Store owners at Columbia Mall fear further closures could result in drastic changes

After the recent closure of shops at Columbia Mall, some store managers are concerned bout decreased foot traffic.

After the recent eviction of a Columbia Mall tenant and the closure of others, some store managers there are worried about decreased foot traffic, what it will take to bring it back and what the mall could look like in the future.

Store owners’ and managers’ worries extend to fear, in some cases, of not knowing what will happen to the mall in the future, and consequently, their own businesses. Each darkened shop means less of a draw for walk-by traffic and contributes to a gloomy atmosphere. The shock of the eviction of clothing store Eddie Bauer only added to some managers’ concerns. Still, some owners say they are doing well and intend to stay at their locations for the duration.

“It's frustrating as an owner of a store in the mall,” said Misti Kauffman, owner of Balloons by Misti. “It's very concerning, because we don't know what's happening until it happens. (Eddie Bauer) was here one day getting ready to open, and the next day they're closed and had been evicted, so it's a little scary.”

The clothing retailer was given an eviction notice on June 15 and vacated its location the following week.

Jorie Westley, public relations manager for Eddie Bauer LLC, confirmed the eviction to the Herald in a June 24 email. Westley also stated the store was already on the company’s short-list for closure, though no official date had been set. The store was closed for a period of time during the pandemic and was only recently preparing to open. The last day of operations was on June 17.


When asked if Eddie Bauer had stopped paying rent, or if the shop had reached out to mall management to negotiate a deal – rent reduction or repaying any late rent, should that be the case – Westley responded: “As a privately held company, Eddie Bauer doesn’t comment on details around financials.”

Rent at Columbia Mall varies from shop to shop. Eric Laubach, owner of House of Vacuums, said he got a good deal when he relocated to the mall in November. He told the Herald he pays $1,000 a month, and the first two months were free.

“So far, I’m doing pretty well – keeping afloat,” Laubach said.

On the other hand, food kiosk Pretzelmaker, located at a junction of mall hallways, pays $5,500 a month. That’s up from $4,500 about five years ago, manager Susan Zettler said, and doesn’t include rent on the shop’s storage space.

The eviction of Eddie Bauer only adds to the number of closed shops. Screen printing business The Imaginarium, Regis Salon and restaurant What’s Cooking? have all closed their doors. Staff at Victoria’s Secret were boxing up merchandise on June 22 in preparation to close, and mall General Manager Justin Valinski confirmed in a June 26 email that the closure is permanent.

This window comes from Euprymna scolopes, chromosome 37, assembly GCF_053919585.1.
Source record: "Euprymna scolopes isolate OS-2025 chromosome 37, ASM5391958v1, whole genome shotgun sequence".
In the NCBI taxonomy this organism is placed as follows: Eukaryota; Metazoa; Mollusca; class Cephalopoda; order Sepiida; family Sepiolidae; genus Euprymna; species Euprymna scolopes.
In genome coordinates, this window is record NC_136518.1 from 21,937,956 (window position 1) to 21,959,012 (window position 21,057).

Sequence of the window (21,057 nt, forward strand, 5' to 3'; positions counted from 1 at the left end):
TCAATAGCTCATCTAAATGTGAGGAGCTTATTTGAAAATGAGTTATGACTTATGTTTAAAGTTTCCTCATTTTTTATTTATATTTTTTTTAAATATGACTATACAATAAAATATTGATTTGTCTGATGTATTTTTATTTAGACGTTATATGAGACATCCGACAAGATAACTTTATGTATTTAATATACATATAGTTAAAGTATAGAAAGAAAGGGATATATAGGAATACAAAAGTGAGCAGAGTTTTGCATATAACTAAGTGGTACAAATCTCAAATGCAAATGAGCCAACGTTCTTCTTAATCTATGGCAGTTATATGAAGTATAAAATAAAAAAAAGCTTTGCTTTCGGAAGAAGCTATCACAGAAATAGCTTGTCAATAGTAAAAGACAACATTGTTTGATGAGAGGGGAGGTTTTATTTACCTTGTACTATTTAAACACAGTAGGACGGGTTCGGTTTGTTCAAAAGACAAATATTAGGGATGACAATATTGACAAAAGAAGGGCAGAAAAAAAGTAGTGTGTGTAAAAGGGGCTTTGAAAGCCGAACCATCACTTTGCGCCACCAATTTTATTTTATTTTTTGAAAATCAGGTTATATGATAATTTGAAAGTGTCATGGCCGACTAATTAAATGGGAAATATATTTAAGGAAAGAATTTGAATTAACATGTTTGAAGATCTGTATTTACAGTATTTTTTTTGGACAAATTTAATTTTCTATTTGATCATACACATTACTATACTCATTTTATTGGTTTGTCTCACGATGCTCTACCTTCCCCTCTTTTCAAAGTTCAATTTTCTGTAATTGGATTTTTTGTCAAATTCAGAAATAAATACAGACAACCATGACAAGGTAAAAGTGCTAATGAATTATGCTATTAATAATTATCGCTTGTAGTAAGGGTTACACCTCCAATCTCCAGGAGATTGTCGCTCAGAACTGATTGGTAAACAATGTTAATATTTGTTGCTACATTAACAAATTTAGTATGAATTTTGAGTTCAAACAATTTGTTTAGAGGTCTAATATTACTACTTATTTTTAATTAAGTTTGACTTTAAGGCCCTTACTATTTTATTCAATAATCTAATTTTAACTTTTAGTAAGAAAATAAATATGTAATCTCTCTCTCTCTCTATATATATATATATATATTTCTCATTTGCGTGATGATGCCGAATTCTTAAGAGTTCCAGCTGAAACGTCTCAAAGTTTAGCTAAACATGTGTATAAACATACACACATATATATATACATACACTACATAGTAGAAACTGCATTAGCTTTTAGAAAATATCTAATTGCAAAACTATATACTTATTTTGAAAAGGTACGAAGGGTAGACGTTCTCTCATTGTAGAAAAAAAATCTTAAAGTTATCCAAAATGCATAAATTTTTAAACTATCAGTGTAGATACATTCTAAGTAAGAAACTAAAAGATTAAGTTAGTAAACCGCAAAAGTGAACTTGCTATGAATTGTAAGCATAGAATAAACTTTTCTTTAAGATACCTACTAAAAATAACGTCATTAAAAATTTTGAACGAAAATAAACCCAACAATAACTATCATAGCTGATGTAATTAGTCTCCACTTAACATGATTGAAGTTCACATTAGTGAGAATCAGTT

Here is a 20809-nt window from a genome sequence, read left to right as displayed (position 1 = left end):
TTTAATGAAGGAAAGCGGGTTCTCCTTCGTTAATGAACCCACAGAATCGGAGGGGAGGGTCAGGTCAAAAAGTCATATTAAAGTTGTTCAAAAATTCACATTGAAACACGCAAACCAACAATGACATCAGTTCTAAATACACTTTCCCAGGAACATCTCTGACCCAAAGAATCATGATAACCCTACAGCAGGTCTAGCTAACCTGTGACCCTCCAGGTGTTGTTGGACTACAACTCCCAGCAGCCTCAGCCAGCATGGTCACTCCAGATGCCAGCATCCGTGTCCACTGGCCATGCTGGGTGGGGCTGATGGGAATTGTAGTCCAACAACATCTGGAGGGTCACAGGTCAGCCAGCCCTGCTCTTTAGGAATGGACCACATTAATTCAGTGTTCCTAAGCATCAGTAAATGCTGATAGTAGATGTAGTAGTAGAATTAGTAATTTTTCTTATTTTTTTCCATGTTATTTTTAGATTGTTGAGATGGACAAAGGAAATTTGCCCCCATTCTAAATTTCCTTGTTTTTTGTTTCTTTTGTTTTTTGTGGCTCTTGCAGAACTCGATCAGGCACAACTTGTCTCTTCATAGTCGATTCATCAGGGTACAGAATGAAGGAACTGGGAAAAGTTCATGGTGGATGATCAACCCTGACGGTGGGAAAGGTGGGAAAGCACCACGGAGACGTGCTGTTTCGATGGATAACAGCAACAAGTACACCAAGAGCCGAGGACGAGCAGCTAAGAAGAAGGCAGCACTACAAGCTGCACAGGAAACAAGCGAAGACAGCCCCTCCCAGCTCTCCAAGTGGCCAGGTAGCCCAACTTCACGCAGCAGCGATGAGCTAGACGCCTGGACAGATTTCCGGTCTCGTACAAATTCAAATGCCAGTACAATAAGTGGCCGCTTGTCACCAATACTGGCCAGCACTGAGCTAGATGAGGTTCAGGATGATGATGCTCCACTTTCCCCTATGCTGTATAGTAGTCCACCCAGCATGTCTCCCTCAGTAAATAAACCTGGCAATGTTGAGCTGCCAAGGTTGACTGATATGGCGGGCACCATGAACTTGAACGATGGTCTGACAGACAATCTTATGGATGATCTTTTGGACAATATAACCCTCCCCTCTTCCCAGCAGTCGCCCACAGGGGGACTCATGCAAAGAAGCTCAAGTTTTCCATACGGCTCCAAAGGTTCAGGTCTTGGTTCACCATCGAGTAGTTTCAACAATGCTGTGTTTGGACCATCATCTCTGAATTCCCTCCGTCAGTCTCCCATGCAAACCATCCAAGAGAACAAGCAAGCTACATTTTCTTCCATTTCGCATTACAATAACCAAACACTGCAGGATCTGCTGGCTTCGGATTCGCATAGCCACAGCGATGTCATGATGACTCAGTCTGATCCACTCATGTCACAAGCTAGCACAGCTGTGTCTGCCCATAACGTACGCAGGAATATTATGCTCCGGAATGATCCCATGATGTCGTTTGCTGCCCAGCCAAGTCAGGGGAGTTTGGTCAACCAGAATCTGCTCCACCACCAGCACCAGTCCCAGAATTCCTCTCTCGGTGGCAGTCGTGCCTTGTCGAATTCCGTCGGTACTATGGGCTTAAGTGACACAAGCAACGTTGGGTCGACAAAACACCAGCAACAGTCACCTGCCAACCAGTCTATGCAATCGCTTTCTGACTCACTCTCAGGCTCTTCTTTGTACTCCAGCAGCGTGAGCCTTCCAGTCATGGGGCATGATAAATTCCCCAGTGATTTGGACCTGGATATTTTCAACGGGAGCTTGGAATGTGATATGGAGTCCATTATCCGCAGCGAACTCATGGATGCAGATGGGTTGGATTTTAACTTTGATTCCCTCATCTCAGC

Grafton-based Luscious Boutique bucked that trend by opening in the mall in late May. A staff member reached by phone said business has been good, but referred the Herald for comment to owner Mary Kippen-Morgan, who was unable to be reached.

Kauffman said she began putting balloons in empty stores to add a little cheer to the mall. Her business doesn’t depend as much on walk-by traffic. Her customers come from around the region for her balloon sculptures, usually for birthdays and other events, which they often order online ahead of time.

“I hated walking to the food court and seeing all the emptiness,” Kauffman said. “It makes me so sad, so I just started putting balloons in there to brighten up the space.”


Kauffman said mall management has no control over whether large retailers, such as Macy’s and Sears, decide to close. Customers’ migration to online sales, which has plagued retailers for years, is behind that trend. The mall may see a shift to smaller, independent businesses, though Kauffman said she worries continued store closures will force a drastic change resulting in something that is no longer a mall, leaving stores like hers out in the cold.

“I am a little fearful that, all of a sudden one day, we're just going to do something else with the mall, and you're getting out,” Kauffman said.

Adam Kurtz is the community editor for the Grand Forks Herald. He covers higher education and other topics in Grand Forks County and the city.

Kurtz joined the Herald in July 2019. He covered business and county government topics before covering higher education and some military topics.

Tips and story ideas are welcome. Get in touch with him at, or DM at @ByAdamKurtz.

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